WASHINGTON- Democratic and Republican US
senators called on Tuesday for the country to take in more of
the millions of people forced from their homes during Syria's
nearly three-year civil war.
Only 31 Syrian refugees - out of an estimated 2.3 million -
were allowed into the United States in the fiscal year that
ended in October.
At a Senate hearing a week before an international donors
conference in Kuwait, US officials and senators discussed the
crisis in Syria, and the burden of housing hundreds of thousands
of refugees for neighboring countries such as Jordan and
"This is the world's worst ongoing humanitarian crisis and
the worst refugee crisis since the Rwandan genocide in 1994, and
perhaps since World War Two," said Illinois Senator Richard
Durbin, chairman of the Senate subcommittee on human rights, who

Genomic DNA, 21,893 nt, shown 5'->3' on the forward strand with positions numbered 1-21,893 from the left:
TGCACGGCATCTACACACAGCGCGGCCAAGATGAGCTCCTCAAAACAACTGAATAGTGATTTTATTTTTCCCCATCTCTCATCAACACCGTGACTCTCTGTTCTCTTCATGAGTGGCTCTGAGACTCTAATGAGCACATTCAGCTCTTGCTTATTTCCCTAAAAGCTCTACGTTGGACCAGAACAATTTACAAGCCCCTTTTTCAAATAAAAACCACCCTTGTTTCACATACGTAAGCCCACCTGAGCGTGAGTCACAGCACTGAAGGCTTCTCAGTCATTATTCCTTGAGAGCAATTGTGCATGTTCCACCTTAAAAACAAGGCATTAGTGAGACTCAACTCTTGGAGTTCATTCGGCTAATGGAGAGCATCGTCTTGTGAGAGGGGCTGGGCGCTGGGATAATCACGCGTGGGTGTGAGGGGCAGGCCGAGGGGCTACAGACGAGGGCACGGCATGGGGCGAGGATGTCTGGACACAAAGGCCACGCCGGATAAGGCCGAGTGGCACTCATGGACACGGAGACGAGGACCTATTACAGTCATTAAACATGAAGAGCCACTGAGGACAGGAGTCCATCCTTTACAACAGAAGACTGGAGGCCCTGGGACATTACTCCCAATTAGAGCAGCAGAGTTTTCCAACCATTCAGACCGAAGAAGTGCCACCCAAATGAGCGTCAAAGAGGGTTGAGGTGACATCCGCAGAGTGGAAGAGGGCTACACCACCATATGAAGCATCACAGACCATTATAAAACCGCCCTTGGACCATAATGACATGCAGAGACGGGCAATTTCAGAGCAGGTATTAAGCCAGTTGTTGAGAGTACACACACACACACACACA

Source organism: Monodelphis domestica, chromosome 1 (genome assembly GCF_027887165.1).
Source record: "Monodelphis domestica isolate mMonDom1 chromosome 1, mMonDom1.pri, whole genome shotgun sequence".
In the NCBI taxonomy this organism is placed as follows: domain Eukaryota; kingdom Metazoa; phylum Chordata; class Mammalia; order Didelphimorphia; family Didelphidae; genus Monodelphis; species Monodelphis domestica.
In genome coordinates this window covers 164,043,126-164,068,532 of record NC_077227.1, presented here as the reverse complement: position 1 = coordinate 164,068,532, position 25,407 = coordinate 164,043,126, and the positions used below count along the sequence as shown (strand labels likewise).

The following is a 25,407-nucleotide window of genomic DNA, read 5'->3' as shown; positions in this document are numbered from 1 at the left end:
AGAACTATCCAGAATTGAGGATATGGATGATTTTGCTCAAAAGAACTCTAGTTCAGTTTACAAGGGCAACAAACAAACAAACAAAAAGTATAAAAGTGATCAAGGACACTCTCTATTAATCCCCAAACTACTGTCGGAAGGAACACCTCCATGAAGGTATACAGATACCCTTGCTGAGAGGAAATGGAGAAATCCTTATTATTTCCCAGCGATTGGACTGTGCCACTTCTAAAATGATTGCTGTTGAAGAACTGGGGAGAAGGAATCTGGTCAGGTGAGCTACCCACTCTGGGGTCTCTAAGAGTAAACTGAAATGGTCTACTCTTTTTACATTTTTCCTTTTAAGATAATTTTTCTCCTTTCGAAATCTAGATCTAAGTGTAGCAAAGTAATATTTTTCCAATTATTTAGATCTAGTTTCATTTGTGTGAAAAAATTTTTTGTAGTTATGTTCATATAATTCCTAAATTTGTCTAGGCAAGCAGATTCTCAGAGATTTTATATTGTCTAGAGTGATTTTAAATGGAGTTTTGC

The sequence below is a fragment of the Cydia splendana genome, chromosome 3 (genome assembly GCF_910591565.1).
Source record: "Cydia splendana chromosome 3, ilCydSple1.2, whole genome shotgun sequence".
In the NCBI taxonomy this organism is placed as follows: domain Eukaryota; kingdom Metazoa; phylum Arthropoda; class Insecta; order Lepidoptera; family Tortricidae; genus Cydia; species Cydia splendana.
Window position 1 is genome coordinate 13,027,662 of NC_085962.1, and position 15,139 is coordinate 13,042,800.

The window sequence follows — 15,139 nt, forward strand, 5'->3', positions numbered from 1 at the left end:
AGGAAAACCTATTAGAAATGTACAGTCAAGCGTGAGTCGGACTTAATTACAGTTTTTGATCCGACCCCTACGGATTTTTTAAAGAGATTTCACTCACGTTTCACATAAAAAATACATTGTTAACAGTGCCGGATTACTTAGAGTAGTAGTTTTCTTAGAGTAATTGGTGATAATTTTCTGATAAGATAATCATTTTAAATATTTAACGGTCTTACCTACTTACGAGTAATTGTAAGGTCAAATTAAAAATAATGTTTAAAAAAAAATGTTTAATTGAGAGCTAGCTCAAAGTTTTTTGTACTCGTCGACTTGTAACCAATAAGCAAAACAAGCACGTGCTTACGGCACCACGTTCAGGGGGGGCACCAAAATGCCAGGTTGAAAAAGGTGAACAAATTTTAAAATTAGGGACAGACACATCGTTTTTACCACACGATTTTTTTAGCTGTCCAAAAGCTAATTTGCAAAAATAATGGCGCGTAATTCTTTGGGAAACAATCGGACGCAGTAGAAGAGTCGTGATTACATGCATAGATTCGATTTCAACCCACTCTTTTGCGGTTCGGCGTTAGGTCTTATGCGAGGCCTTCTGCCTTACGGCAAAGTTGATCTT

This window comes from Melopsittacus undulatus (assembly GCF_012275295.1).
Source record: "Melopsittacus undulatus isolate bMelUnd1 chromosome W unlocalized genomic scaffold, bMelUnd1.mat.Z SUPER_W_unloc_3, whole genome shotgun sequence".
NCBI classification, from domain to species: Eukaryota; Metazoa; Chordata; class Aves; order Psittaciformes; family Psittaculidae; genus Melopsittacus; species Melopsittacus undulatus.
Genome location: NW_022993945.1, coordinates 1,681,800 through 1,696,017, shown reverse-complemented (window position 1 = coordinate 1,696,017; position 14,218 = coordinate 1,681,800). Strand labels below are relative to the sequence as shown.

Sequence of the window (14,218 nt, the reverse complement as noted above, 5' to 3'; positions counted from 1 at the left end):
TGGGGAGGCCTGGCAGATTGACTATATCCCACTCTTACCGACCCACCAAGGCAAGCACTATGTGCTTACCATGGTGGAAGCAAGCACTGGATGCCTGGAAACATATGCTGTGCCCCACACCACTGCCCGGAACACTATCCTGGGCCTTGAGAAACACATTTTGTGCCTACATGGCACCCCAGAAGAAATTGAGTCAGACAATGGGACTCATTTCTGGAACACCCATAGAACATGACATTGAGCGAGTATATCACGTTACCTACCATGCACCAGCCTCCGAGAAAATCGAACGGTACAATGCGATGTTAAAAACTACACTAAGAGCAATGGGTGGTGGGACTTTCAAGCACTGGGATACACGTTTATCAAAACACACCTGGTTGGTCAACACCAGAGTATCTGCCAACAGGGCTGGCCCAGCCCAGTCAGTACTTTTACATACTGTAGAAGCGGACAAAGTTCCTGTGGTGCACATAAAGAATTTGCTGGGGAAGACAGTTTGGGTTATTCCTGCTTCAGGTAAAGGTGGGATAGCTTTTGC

said the United States has a "moral obligation" to assist.
So far, 135,000 Syrians have applied for asylum in the
United States. But strict restrictions on immigration, many
instituted to prevent terrorists from entering the country, have
kept almost all of them out.
Washington has provided $1.3 billion in humanitarian
assistance to aid Syrian refugees.
The United Nations is also trying to relocate this year
30,000 displaced Syrians it considers especially vulnerable.
Witnesses testified that Washington would normally accept
half, but they do not expect significant numbers to be admitted
this year despite the extent of the crisis.